Today is the 233rd birthday of the United States Marine Corps, an organization I was a part of from 1977 to 1984.
I was a 6112/6122, which in civilian speak is a helicopter/jet engine mechanic. Also I was an aircrewman for two years.
So to Marines past and present, Happy Birthday!
You may ask, “Why do you rant against the US government, don’t you believe in America, right or wrong?”
Aren’t all military vets required to think that, especially Marine veterans?
The short answer to the question is “NO!”
One of my personal heroes, a Marine veteran by the name of Smedley Butler, served the US Marines for many, many years, ending with the rank of Major General and was one of the most decorated Marines in the history of the Corps.
But it was in his post-Corps career that he made one of his most heroic stands. In his book, ‘War is a Racket‘, he exposes the nascent military-industrial-complex of his day for what it is.
A criminal organization:
“War is a racket. It always has been. It is possibly the oldest, easily the most profitable, surely the most vicious. It is the only one international in scope. It is the only one in which the profits are reckoned in dollars and the losses in lives. A racket is best described, I believe, as something that is not what it seems to the majority of the people. Only a small ‘inside’ group knows what it is about. It is conducted for the benefit of the very few, at the expense of the very many. Out of war a few people make huge fortunes.” ( link )
The book wasn’t the only expose Butler did of the NWO, oh no. In 1934 Butler informed the US Congress that wealthy industrialists ( Prescott Bu$hco, anyone? ) were planning a military coup against President Franklin Roosevelt:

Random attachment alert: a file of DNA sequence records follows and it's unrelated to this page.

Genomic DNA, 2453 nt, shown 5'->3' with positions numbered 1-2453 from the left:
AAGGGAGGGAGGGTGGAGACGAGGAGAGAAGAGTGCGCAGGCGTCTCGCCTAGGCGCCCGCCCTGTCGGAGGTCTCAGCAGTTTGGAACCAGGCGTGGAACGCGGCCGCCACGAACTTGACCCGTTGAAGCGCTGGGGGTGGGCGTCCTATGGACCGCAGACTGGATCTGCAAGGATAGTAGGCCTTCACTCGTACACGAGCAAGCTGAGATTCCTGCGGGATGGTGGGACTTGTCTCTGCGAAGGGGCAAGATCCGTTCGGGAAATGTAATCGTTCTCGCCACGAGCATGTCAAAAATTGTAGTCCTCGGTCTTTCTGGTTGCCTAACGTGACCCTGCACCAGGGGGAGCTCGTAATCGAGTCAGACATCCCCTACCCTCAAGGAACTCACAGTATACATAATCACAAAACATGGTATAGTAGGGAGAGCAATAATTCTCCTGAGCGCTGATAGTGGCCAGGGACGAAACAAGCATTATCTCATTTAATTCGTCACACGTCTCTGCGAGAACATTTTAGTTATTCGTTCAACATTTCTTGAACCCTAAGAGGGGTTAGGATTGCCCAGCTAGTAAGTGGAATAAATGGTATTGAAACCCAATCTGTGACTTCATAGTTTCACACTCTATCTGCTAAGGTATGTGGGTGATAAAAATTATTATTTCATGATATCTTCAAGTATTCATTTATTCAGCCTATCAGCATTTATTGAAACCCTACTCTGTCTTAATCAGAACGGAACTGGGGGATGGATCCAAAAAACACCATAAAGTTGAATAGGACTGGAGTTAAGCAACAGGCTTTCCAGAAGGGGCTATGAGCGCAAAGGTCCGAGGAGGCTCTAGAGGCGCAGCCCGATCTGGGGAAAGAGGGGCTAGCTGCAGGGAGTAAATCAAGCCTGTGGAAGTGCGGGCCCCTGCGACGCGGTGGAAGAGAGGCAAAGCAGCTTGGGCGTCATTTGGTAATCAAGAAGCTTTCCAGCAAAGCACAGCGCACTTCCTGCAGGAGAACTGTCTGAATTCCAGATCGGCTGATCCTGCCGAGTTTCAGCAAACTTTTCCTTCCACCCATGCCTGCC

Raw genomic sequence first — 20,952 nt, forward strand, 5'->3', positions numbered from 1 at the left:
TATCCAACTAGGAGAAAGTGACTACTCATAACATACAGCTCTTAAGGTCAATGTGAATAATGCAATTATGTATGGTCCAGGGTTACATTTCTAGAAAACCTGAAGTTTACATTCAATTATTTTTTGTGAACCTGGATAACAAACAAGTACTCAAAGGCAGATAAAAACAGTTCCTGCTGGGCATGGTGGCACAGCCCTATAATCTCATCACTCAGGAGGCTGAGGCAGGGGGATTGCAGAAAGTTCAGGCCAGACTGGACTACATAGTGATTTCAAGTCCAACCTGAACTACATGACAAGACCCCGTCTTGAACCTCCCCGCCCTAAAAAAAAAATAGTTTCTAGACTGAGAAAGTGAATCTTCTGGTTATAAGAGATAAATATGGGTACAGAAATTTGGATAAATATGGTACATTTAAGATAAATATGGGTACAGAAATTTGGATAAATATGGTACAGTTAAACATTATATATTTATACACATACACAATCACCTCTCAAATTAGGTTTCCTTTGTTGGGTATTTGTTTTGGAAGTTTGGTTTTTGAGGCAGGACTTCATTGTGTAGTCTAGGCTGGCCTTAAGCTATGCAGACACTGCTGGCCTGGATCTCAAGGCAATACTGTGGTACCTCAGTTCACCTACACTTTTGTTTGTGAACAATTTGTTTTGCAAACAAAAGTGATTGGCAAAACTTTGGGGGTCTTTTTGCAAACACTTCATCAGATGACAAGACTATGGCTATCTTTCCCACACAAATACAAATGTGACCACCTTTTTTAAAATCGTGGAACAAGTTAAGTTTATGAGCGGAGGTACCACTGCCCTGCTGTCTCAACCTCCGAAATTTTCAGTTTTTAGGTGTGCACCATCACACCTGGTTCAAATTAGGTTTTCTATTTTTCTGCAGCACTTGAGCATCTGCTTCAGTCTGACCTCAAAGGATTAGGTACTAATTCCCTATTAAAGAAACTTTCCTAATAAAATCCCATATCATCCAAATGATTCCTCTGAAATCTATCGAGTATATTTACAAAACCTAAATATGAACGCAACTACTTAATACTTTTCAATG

During the McCormack-Dickstein Committee hearings, Butler testified that through MacGuire and Bill Doyle, who was then the department commander of the American Legion in Massachusetts, the conspirators attempted to recruit him to lead a coup, promising him an army of 500,000 men for a march on Washington, D.C., $30 million in financial backing, and generous media spin control…
[…]Despite Butler’s support for Roosevelt in the election, and his reputation as a strong critic of capitalism, Butler said the plotters felt his good reputation and popularity were vital in attracting support amongst the general public, and saw him as easier to manipulate than others. ( read abstract here )
So was Butler a “traitor” against the industrialists who plotted to overthrow the government and put in a fascist regime?
Or was he a hero, even though he defended a President many claim today was part of the same NWO?
You see, the tag-team of ‘good cop, bad cop’ has been playing out for a century, as far as the US is concerned that is.
I don’t believe Butler was part of or aware of the NWO, other than the obvious MIC criminals he was ratting out.
And he was astute enough to recognise there was more happening behind the scenes than most Americans could even imagine at the time.
We need more heroes like that today.